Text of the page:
REVIEW of The Ghost of Madison Avenue by Nancy Bilyeau

Ghost of Madison AvenueHelen O’Neill has a gift, a lightness and quickness about her hands that seems otherworldly–a great contrast to the heaviness in her heart over her lost husband. When her talent for restoring artifacts is observed at the Metropolitan Museum of Art, Helen is whisked away to work at J.P. Morgan’s personal library. The ornate building with its precious manuscripts is awe-inspiring, but even more jaw-dropping is the mysterious young woman who keeps appearing on Madison Avenue outside. Wearing an old-fashioned gown in the dead of winter, the girl seems invisible to everyone besides Helen. Who could she be? What connection does she have to J.P. Morgan? And what exactly is she wanting to communicate to Helen?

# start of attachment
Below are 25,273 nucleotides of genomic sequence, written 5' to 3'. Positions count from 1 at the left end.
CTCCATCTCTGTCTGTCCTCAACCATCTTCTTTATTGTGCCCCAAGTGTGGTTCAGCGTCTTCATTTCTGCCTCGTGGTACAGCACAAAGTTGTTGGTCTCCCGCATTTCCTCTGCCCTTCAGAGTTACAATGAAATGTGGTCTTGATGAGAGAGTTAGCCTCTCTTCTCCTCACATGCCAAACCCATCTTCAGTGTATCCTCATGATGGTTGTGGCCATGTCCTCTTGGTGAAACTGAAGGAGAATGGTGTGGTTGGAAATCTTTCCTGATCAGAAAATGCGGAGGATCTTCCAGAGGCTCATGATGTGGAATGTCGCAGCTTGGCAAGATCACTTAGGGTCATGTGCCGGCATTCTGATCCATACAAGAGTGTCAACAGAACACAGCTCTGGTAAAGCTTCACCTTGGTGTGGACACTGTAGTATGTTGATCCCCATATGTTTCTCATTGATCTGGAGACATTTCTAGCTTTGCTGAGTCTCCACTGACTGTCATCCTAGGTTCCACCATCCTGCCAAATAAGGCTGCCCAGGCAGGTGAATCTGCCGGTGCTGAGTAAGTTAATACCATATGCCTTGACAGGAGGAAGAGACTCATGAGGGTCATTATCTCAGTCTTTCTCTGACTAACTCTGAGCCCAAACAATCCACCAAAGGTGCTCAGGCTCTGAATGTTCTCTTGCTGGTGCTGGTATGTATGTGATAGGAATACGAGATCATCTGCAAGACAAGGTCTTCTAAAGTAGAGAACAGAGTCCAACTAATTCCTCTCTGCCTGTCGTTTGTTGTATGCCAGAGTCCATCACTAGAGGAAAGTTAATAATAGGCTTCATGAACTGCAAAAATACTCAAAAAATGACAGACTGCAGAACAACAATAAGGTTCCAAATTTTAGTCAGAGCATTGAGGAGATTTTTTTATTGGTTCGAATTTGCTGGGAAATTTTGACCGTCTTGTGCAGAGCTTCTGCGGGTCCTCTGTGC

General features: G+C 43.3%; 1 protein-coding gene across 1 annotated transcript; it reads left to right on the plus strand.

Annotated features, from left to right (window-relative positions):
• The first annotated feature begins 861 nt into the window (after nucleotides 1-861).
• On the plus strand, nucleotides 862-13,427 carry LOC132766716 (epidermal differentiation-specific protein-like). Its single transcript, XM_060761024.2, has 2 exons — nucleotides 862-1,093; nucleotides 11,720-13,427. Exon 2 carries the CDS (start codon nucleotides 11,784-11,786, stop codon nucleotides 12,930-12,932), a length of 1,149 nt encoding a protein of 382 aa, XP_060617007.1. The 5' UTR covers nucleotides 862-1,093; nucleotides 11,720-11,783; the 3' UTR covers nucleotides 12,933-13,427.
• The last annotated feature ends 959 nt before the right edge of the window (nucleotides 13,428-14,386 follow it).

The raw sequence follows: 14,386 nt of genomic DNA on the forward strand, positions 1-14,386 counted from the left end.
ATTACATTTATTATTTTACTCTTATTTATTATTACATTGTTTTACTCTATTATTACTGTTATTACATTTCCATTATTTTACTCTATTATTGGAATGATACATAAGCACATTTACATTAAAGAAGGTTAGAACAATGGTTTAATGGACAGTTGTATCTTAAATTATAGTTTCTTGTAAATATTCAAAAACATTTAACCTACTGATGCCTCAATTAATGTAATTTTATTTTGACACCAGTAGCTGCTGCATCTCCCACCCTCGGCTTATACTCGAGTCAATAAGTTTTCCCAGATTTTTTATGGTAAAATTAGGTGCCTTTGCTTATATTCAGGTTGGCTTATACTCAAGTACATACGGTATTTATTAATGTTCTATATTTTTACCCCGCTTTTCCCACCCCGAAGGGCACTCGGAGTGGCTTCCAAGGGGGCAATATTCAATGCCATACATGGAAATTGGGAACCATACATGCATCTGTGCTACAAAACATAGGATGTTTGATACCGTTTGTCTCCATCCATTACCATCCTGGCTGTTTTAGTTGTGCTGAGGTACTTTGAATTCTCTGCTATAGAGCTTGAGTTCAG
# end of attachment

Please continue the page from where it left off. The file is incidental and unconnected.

This Christmas novella is technically a ghost story, but it’s no more in the vein of “horror” than Dickens’ Christmas Carol. Richly atmospheric, the story displays middle-aged Helen, with all her past sorrows and present concerns, in the bustling world of 1912 New York. This is the perfect novella for a short and satisfying holiday read.

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